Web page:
Q: Why are there gates on Interstate 595 near Nob Hill and Hiatus roads? I thought gates for the new reversible express lanes would be located at the start and end of the lanes, not in the middle of I-595. Also, will the new toll gantry on I-595 near Flamingo Road collect tolls in both directions?
Martin Steinberg, Fort Lauderdale
A: There are a total of five emergency access gates — three westbound and two eastbound — that will allow police and first responders to enter the express lanes without having to drive to the opening at either end.
The gates can be opened remotely by operators in the Florida Department of Transportation's traffic management center on West Commercial Boulevard in Fort Lauderdale, or they can also be cranked open on-site.
A number of smaller gates will block the shoulders of the express lanes ahead of the emergency access gates so emergency vehicles can enter without having to merge with traffic already in the express lanes.
The toll gantry near Flamingo will collect tolls in either direction, depending on the flow of traffic. It is the only tolling point in the reversible lanes.
Q: Drivers entering southbound I-95 from Linton Boulevard have to merge over three lanes at a curve if they want to stay on I-95. The far right lane becomes an "exit only" lane to Congress Avenue and most drivers don't realize that until the last minute and cut across two lanes to stay on I-95. Can something be done to make this stretch of highway safer?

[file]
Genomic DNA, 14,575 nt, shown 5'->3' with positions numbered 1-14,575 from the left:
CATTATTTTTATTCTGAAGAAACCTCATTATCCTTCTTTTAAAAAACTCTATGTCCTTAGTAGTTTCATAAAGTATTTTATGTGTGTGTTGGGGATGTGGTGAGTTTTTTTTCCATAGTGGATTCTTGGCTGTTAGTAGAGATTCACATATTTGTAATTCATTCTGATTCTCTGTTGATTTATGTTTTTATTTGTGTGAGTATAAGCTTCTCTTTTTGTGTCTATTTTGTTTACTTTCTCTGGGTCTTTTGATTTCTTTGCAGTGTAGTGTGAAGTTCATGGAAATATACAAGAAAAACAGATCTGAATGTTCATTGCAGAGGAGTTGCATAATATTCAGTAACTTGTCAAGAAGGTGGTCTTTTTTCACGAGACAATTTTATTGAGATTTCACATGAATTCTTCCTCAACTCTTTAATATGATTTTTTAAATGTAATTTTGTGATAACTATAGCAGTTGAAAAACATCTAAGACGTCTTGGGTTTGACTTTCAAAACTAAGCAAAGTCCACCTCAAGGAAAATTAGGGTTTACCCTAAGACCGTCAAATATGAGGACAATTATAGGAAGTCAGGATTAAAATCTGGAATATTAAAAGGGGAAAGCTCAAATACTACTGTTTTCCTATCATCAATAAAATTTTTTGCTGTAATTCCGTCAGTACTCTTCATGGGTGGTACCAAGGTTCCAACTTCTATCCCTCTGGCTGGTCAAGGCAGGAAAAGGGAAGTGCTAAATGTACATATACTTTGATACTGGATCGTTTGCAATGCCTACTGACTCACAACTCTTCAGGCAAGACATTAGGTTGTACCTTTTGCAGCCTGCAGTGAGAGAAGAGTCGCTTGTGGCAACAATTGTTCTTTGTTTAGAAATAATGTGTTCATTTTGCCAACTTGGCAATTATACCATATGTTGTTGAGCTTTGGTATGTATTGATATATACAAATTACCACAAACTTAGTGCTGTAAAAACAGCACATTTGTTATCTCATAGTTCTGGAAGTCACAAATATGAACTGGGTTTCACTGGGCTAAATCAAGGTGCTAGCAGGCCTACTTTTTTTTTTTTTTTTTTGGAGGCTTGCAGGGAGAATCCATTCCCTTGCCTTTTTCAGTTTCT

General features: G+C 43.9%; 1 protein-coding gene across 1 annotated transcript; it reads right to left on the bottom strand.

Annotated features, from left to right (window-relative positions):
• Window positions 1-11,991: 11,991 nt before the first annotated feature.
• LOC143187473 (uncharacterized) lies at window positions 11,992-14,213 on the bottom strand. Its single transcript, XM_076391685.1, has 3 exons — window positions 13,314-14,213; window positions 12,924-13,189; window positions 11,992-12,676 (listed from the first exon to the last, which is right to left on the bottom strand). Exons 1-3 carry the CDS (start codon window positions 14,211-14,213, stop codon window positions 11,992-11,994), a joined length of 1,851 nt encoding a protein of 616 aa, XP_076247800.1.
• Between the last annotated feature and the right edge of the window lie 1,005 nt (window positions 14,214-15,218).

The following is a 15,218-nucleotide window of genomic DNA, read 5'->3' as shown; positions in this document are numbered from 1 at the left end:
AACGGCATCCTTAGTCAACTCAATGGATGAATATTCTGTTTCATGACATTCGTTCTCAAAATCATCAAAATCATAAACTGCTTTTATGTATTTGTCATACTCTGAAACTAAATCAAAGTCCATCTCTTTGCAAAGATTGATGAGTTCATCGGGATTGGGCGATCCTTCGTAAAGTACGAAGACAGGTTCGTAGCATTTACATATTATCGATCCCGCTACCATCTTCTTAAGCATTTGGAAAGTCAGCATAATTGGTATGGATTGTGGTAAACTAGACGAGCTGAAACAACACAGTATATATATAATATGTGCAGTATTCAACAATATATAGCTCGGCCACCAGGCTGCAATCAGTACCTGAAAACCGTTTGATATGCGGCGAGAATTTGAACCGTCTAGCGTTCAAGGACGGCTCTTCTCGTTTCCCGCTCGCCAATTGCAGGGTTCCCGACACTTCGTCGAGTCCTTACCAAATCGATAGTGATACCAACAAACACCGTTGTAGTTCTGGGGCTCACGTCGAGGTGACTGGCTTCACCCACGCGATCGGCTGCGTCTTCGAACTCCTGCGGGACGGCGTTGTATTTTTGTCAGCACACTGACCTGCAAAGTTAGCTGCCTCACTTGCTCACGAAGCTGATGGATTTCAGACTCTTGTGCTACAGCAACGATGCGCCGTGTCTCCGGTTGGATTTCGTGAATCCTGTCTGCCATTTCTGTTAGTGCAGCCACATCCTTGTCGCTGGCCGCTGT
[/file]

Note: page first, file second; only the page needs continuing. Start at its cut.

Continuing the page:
Gail Morin, Boca Raton
A: We passed on your concerns to the state and are waiting on a response. This isn't the first time this stretch of I-95 has drawn complaints.
In 2009, the state installed additional "merge" and "lane ends" warning signs to address drivers' concerns.
The last three southbound I-95 overhead signs for Congress Avenue also were modified with yellow "exit only" panels to increase drivers' awareness that the right lane ends and that the two lanes entering from Linton go down to one lane.
Q: The traffic signal at U.S. 1 and Southeast Seventh Street in Fort Lauderdale changes about every 15 seconds before 6 a.m. Occasionally, there isn't enough time to get through the intersection before the light changes to red and there are no cars waiting on Seventh Street. Can this be fixed?
David R. Mahoney, Fort Lauderdale
A: It should be working better now. Technicians adjusted the vehicle detectors, which look like cameras but actually are used to detect the presence of vehicles in the travel lanes.
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